Attorney Matthew R. Arnold answering the question: “What does a “No-Fault’ divorce mean in NC?”
Though it’s a painful lesson to learn, many couples have come to realize that what happens online can impact the real world, in sometimes surprisingly negative ways. Problems with social media are numerous, including the ease with which users meet new people, flirt, exchange inappropriate messages or photographs or send thoughtless or angry emails that can then be misconstrued or blown out of proportion.
Given all these ugly possibilities, it perhaps isn’t a surprise that researchers say that users of certain important social networking sites experience more marital trouble than those who stay away. Only a few weeks ago, one study claims that those who are active Facebook users are more likely to be unfaithful to their romantic partners.
In that study, the researcher concluded that Facebook users who are in a relationship that is less than 36 months old are the most susceptible to online infidelity. Those in longer relationships evidently have enough of a history that the lure of Facebook does not burn quite as bright.
Now, research out of the University of Missouri says that users who are among the most active on Twitter are far more likely to experience conflict with their romantic partners than those who either stay away from the service or use it only sparingly. The study says that much of the conflict is actually Twitter-related, indicating that messages or encounters over the social networking service are to blame for the subsequent hostility.
The study, titled “The Third Wheel: The Impact of Twitter Use On Relationship Infidelity and Divorce,” surveyed nearly 600 subjects whose ages ranged from 18 to 67. The study found that incredibly active users are more like to get into fights, cheat and eventually breakup with romantic partners.
One possible reason advanced for this is that the immediacy of Twitter could facilitate the kind of rushed decisions that so often lead to relationship trouble. With Twitter, users are able to quickly reach out to others, allowing conversations or actions that may not have been very well thought through.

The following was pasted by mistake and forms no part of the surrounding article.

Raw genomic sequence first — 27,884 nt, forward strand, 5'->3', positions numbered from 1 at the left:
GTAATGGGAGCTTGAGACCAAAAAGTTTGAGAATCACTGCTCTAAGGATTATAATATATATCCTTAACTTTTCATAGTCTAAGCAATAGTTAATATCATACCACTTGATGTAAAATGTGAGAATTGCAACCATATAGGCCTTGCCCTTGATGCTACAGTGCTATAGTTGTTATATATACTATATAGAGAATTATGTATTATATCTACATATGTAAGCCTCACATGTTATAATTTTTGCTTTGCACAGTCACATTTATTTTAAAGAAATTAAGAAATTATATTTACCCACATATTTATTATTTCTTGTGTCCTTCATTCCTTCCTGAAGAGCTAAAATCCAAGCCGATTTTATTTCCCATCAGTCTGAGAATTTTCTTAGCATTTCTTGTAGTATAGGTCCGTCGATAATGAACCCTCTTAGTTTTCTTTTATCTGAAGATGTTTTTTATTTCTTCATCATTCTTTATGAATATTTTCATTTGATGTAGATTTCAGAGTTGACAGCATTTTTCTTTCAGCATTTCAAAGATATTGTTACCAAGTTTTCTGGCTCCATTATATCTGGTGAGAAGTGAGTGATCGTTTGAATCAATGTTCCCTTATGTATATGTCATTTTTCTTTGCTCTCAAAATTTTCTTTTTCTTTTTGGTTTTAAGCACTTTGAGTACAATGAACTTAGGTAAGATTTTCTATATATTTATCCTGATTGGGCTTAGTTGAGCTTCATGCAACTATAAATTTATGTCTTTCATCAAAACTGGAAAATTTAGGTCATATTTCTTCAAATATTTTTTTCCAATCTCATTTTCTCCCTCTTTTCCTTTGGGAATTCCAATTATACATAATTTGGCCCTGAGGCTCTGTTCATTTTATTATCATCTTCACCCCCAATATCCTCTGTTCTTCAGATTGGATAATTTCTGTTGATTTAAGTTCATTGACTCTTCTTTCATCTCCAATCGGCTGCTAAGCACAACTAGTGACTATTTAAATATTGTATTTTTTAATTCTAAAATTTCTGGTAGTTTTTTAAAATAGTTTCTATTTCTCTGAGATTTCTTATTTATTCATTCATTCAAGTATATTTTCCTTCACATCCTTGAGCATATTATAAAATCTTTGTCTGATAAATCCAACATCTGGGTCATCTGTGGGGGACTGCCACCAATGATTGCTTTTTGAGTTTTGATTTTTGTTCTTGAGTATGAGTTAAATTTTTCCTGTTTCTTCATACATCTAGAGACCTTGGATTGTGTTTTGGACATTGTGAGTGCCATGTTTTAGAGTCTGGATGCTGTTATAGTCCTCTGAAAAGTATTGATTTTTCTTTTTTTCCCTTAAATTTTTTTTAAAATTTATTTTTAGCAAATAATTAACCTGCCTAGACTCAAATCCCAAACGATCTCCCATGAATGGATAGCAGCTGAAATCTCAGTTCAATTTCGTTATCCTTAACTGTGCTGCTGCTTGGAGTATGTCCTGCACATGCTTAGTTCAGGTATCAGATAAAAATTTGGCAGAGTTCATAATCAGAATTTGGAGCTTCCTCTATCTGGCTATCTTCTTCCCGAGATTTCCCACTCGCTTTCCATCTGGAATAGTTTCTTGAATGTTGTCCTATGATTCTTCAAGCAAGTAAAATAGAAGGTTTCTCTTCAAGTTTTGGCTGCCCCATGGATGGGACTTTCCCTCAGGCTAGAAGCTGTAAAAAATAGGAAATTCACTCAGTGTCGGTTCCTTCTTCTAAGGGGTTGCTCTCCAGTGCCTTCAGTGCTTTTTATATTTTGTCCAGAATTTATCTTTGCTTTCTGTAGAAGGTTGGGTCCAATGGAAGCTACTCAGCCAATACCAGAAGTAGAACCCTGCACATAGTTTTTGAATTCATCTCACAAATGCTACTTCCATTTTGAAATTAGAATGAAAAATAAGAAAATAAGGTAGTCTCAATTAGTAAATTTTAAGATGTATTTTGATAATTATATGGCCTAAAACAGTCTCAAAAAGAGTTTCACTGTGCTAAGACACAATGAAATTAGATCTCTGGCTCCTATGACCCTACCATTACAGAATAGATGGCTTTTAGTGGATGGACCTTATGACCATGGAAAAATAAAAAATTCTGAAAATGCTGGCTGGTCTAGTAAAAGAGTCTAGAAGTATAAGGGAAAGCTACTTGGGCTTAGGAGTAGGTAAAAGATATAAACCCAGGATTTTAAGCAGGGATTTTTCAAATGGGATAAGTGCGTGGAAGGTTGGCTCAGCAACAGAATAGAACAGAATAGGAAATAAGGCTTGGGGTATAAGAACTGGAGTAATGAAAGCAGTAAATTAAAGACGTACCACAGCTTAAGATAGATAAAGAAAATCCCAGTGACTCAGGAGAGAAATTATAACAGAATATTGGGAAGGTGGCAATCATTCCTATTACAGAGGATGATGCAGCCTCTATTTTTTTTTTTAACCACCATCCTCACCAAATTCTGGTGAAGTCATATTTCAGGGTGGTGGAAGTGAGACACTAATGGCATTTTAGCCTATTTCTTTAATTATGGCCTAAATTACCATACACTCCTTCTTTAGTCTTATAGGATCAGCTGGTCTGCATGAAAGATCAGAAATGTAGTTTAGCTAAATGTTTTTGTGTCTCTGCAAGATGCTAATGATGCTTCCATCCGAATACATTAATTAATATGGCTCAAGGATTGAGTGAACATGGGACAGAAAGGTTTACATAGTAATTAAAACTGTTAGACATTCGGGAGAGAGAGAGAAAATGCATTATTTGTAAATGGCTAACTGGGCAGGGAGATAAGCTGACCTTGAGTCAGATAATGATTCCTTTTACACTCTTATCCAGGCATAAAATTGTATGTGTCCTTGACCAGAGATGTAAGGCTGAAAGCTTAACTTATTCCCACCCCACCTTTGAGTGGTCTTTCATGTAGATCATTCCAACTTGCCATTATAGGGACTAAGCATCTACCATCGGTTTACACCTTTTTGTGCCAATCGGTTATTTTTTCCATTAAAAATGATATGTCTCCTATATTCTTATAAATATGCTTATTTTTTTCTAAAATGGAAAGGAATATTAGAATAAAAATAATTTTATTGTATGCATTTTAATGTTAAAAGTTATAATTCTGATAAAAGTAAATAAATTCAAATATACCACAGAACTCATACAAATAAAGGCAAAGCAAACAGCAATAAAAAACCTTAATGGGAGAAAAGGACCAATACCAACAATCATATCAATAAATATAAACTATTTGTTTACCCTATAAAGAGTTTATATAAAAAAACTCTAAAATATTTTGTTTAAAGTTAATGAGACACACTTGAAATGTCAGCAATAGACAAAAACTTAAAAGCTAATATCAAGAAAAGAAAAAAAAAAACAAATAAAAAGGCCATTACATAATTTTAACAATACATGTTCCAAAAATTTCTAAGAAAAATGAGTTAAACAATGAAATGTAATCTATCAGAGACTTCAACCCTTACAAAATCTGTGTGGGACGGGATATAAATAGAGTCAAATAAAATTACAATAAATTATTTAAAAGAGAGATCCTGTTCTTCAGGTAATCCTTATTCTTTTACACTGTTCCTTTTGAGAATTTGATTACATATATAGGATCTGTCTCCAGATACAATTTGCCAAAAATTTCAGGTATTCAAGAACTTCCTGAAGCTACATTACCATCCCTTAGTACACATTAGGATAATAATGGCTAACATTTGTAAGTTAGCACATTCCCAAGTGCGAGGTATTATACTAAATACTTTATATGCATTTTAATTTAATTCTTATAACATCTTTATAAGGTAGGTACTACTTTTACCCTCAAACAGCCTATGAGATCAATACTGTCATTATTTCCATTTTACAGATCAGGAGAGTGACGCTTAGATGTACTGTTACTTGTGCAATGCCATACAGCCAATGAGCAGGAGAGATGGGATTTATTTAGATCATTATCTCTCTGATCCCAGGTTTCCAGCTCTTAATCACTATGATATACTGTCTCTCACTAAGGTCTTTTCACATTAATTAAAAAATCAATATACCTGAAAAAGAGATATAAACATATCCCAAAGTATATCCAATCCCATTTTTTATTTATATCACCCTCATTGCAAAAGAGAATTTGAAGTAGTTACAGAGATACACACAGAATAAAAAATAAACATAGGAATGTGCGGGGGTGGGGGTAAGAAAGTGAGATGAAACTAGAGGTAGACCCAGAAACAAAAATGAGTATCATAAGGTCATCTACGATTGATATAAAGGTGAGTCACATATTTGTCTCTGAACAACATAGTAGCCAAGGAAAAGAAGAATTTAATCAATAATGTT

The author of the study has come up with several possible remedies for Twitter’s impact on your life and marriage. First, he recommends that heavy users cut back to more moderate, “healthy” levels of Twitter use. One way to do this is by simply spending less time on the service. Another option is to share a joint account with your partner, increasing your accountability and reducing the possibility for distrust.
If you find yourself facing a complicated family matter then you need the help of experienced family law attorneys in Charlotte, North Carolina who can help guide you through the often confusing process of divorce please contact Arnold & Smith, PLLC today at (704) 370-2828 or find additional resources here.
About the Author:
Matthew Arnold is a Managing Member with Arnold & Smith, PLLC where he focuses his practice on most aspects of Family law including: divorce, child custody, child support, alimony, and equitable distribution. Mr. Arnold is an experienced trial attorney who has tried jury and bench trials in both North Carolina District Court and North Carolina Superior Court.
Mr. Arnold grew up in Charlotte, graduating from Providence Senior High School and continued his education at Belmont Abbey College on a basketball scholarship. After graduating cum laude he attended law school at the University of North Carolina at Chapel Hill on a full academic scholarship. In his spare time, Mr. Arnold enjoys golfing and spending time on the North Carolina Coast with his wife and three young children: two daughters and one son.
“The Third Wheel: The Impact of Twitter Use on Relationship Infidelity and Divorce,” by Russell Clayton, published at LiebertPub.com.
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